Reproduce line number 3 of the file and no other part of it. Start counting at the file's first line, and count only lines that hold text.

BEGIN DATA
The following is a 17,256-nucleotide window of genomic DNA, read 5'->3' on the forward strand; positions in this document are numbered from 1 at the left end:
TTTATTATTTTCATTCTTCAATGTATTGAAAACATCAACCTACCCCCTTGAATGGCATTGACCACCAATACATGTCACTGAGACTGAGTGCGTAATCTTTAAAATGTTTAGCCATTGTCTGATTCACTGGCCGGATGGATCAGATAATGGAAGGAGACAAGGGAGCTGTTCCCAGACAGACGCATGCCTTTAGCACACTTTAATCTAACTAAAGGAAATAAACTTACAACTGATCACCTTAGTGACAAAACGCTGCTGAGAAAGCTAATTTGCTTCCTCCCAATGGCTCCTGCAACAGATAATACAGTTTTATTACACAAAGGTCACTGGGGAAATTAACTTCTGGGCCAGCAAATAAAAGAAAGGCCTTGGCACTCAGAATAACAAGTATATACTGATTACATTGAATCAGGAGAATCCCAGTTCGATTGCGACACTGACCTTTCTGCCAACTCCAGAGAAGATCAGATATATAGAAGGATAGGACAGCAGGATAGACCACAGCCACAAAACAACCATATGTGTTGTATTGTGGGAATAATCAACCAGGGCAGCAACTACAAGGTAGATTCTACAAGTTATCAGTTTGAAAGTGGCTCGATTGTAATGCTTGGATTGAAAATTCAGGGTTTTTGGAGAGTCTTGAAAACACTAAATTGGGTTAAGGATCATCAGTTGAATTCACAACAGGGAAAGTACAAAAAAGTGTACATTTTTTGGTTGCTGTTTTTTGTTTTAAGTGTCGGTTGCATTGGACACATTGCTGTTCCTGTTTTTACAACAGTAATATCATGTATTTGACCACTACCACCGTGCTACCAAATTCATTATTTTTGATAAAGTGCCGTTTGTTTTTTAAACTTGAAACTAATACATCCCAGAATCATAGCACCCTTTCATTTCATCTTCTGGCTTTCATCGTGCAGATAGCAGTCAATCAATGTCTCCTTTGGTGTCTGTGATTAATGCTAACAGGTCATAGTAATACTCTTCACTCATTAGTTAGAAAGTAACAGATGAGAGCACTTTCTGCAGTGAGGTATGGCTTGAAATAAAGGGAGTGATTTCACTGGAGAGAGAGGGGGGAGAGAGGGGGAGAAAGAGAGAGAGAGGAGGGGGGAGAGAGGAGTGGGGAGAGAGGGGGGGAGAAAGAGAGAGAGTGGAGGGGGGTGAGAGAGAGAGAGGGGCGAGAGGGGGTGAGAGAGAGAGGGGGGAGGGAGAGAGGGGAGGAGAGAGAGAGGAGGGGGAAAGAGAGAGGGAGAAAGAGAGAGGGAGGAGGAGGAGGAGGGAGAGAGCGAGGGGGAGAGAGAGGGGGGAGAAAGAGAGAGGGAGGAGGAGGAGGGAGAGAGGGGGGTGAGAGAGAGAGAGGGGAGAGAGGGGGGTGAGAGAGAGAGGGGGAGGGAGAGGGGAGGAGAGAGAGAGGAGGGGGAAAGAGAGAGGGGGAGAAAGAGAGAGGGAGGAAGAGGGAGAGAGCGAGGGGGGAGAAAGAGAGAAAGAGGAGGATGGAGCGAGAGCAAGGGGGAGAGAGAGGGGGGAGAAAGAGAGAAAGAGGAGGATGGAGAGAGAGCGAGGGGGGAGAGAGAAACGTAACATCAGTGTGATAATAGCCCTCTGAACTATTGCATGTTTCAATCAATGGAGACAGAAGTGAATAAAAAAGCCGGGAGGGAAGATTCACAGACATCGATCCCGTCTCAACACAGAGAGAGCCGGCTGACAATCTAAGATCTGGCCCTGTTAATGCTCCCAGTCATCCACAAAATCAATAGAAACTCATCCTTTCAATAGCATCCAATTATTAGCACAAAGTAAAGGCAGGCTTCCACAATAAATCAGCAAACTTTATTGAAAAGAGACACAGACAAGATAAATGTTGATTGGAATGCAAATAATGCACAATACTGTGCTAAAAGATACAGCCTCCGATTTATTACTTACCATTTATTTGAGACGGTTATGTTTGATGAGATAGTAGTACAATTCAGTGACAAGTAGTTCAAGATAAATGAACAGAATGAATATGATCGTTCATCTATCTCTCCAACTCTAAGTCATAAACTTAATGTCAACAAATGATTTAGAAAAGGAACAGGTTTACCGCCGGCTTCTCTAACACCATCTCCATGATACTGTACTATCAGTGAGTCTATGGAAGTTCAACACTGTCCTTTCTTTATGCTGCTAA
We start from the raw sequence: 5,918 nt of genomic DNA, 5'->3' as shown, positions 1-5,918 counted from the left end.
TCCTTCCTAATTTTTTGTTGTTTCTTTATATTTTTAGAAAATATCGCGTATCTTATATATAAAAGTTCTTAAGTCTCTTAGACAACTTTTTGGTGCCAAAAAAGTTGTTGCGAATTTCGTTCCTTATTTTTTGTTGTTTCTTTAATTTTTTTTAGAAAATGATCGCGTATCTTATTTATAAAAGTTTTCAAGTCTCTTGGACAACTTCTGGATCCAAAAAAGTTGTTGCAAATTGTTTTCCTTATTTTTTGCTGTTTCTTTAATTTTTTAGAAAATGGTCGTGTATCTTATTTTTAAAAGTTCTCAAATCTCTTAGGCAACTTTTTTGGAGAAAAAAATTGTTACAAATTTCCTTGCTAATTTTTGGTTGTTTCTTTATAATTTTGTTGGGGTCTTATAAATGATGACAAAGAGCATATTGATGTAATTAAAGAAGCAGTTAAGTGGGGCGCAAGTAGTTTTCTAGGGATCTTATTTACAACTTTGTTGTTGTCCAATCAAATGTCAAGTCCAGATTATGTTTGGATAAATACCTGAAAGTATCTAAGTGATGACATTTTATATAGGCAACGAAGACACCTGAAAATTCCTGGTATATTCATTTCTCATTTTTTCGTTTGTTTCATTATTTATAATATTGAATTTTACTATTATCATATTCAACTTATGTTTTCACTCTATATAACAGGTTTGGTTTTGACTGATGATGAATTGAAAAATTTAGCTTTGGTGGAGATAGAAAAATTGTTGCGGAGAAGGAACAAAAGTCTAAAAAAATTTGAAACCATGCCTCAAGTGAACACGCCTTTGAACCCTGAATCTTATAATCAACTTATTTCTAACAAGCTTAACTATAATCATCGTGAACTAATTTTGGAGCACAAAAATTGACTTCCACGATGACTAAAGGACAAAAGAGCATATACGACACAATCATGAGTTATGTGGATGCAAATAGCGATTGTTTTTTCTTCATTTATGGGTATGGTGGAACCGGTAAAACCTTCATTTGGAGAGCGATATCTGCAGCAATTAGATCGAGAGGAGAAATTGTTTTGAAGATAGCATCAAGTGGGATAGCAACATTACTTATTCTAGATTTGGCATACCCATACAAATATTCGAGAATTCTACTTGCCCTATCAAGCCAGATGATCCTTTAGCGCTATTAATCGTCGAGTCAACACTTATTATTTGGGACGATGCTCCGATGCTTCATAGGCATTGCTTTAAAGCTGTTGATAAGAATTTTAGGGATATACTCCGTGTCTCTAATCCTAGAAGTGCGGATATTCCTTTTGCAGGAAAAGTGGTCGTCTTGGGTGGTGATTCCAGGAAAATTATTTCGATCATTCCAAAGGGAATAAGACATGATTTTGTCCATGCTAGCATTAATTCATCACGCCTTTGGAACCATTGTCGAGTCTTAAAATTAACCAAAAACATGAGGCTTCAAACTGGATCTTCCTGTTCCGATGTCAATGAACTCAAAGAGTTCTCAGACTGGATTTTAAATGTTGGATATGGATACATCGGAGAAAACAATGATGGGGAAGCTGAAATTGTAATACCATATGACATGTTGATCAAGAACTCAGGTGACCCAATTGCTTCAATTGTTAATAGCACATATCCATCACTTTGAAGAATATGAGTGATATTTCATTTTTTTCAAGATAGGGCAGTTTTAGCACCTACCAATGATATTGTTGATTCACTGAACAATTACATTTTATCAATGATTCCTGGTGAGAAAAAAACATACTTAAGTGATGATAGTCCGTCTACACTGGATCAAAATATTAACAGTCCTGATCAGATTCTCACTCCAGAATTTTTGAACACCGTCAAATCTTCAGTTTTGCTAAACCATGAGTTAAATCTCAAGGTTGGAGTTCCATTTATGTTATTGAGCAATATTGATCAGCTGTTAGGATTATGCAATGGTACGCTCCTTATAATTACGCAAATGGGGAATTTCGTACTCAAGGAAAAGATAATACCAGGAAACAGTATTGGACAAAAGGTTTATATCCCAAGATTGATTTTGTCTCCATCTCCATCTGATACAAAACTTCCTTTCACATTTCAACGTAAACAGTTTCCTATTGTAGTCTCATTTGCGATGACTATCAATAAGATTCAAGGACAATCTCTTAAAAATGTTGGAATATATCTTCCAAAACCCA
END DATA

We start from the raw sequence: 5,918 nt of genomic DNA, 5'->3' as shown, positions 1-5,918 counted from the left end.